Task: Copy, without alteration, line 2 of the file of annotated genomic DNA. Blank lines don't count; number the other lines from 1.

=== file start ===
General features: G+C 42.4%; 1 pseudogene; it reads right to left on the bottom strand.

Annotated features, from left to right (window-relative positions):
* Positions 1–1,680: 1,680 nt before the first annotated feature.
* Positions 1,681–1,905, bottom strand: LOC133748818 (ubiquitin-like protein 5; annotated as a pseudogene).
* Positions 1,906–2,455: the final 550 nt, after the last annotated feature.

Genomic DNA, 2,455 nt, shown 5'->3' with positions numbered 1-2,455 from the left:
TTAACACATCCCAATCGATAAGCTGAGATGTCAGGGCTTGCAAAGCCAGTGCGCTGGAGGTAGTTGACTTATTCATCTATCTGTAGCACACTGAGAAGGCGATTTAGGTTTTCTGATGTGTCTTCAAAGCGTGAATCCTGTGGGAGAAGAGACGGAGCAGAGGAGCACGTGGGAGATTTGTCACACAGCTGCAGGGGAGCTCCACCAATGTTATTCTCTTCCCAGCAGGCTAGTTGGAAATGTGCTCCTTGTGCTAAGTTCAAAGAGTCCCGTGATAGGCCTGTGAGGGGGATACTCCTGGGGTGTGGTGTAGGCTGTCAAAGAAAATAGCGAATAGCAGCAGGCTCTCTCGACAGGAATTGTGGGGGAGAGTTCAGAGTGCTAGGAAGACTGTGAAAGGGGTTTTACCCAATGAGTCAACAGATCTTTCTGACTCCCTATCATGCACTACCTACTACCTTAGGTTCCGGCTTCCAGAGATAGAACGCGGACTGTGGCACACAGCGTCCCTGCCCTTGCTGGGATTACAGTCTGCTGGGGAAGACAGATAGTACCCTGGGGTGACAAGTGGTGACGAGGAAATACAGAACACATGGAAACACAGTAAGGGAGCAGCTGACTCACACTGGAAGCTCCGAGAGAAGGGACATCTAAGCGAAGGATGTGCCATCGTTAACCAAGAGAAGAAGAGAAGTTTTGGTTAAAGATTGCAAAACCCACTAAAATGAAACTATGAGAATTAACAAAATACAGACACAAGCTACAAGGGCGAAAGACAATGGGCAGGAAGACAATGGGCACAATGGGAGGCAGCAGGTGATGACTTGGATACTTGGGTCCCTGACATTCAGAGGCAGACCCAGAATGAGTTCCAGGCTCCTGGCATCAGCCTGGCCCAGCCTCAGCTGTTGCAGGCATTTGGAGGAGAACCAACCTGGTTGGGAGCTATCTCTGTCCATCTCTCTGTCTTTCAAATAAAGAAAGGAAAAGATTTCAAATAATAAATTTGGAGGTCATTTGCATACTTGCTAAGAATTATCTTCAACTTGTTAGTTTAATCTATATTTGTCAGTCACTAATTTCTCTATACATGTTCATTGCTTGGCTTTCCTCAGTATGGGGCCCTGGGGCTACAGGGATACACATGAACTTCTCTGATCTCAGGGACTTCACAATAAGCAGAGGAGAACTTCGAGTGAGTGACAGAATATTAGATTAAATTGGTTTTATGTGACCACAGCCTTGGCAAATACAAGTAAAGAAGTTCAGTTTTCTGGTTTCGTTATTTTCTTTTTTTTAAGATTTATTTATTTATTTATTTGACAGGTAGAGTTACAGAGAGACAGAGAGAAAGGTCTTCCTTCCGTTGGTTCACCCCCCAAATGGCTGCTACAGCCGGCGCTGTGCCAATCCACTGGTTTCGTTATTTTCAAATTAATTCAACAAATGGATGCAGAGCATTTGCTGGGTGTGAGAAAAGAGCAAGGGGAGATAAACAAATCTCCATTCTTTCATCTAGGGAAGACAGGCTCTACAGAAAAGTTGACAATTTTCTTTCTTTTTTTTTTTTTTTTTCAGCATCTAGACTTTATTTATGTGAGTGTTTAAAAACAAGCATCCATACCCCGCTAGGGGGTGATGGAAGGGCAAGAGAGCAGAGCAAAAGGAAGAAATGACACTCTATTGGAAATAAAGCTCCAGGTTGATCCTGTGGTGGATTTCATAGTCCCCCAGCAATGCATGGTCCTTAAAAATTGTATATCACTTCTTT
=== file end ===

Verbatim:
Annotated features, from left to right (window-relative positions):